“The new reigning prince of filmmakers.” That’s what the Los Angeles Times called American Anthem director Albert Magnoli, a music video veteran, when his first feature, 1984’s Purple Rain starring Prince, brought in more than $75 million at the box office. Coincidentally––or not––more than one critic noticed American Anthem’s story bore some suspicious similiarites to Prince’s smash.
For Mitch Gaylord, who won a gold, a silver, and two bronze medals in gymnastics at the 1984 Los Angeles Olympic Games, his acting debut was a revelation. “I had no idea how much work went into making a film,” the then-25-year-old said at the time,“and the best way I can describe it is that it’s like a giant jigsaw puzzle they put together piece-by-piece – a group effort, not just the actors and the director. It’s like you’re part of a team really creating something.”
Janet Jones, then 23, had her first starring role as Julie in Anthem, after small roles in The Flamingo Kid (1984) and A Chorus Line (1985). As a senior in high school, Jones represented her hometown of St. Louis as a disco dancer competing on the TV show Dance Fever. She became a series regular, and in 1988 married hockey legend (and future Arizona Coyotes head coach) Wayne Gretzky.
Arizona locations were key to Magnoli’s “vision”: “It’s important for me to bring a certain style to the picture and when I came to Arizona and saw the colors of the landscape it was obvious what that would be. If you use very definitive combinations of certain colors and images in an artistic fashion, something starts to happen in the audience. And it’s that visceral reaction we’re going for.” He added that “the isolation, the majestic mountains and dramatic skies provided the perfect setting for the characters in this story.”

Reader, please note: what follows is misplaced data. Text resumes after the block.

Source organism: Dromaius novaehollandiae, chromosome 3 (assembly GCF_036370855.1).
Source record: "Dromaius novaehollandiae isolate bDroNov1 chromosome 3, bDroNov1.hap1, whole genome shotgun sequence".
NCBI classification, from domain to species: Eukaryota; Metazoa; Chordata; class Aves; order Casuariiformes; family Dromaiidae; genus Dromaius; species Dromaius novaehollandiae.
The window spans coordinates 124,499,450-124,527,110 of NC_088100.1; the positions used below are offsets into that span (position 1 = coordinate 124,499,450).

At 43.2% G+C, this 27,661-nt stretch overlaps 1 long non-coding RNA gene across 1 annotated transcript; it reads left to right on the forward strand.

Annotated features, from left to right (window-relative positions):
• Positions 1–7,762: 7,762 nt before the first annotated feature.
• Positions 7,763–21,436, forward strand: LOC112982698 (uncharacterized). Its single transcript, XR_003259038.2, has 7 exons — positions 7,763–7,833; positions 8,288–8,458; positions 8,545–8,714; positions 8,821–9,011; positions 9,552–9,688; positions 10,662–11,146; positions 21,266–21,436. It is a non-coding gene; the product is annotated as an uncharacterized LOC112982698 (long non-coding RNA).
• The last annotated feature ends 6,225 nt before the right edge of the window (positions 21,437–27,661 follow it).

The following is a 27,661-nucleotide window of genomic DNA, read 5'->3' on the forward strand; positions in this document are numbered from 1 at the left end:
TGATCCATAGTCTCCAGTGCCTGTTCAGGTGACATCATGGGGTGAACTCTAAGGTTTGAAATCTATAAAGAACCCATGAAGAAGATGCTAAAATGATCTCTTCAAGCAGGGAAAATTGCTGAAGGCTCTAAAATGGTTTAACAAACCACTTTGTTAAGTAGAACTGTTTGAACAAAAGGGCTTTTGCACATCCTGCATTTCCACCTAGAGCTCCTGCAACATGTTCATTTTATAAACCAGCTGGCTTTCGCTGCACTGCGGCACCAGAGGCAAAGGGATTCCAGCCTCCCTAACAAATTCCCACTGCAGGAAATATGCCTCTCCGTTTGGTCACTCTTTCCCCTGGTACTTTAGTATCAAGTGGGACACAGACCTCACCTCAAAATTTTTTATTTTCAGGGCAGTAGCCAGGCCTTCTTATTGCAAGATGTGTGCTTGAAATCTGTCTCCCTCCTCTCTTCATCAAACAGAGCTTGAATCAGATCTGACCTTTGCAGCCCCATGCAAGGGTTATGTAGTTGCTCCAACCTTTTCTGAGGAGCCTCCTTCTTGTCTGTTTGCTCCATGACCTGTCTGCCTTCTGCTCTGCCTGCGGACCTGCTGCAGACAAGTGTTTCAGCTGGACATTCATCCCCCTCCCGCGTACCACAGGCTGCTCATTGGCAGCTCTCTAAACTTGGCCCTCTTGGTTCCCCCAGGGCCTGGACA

Perfect – except that, due to the MTV-style breakneck editing, the “majestic mountains” of Sedona are seen only in a few quick flashes. In fact, most filming took place away from the red rocks, in the surrounding Coconino National Forest, including the scenes that take place at Steve’s treehouse (see, I told you he had some growing up to do!) and at his secret practice space (where Gaylord spends a lot of time spinning on a high bar mounted between two trees). One of the film’s better set pieces, a wild ATV chase through the forest that climaxes with Steve’s kid brother Mikey (9-year-old actor R.J. Williams) hanging from a high cliff, was shot on a road cut to the rim of Oak Creek Canyon especially for the film.
Nobody did summersaults over the reviews that greeted American Anthem when it opened in June 1986; Roger Ebert, for one, dissed it as “dumb and predictable.” It took in $4.8 million in the U.S.; the year’s box-office champ, Top Gun, another slick MTV-ish flick, took in $176.8 million – and not once did Tom Cruise walk on his hands dressed in day-glo.
The Anthem performance of Gaylord – who would later be “part of a team really creating” American risciò (1990, aka American Tiger), Animal Instincts (1992) and Sexual Outlaws (1994) – scored him a Razzie Award nomination as “worst new star.” In perhaps the cruelest cut of all, he lost to Howard the Duck.––After decades of obscurity, American Anthem was released on DVD in 2009 as part of the Warner Archive Collection.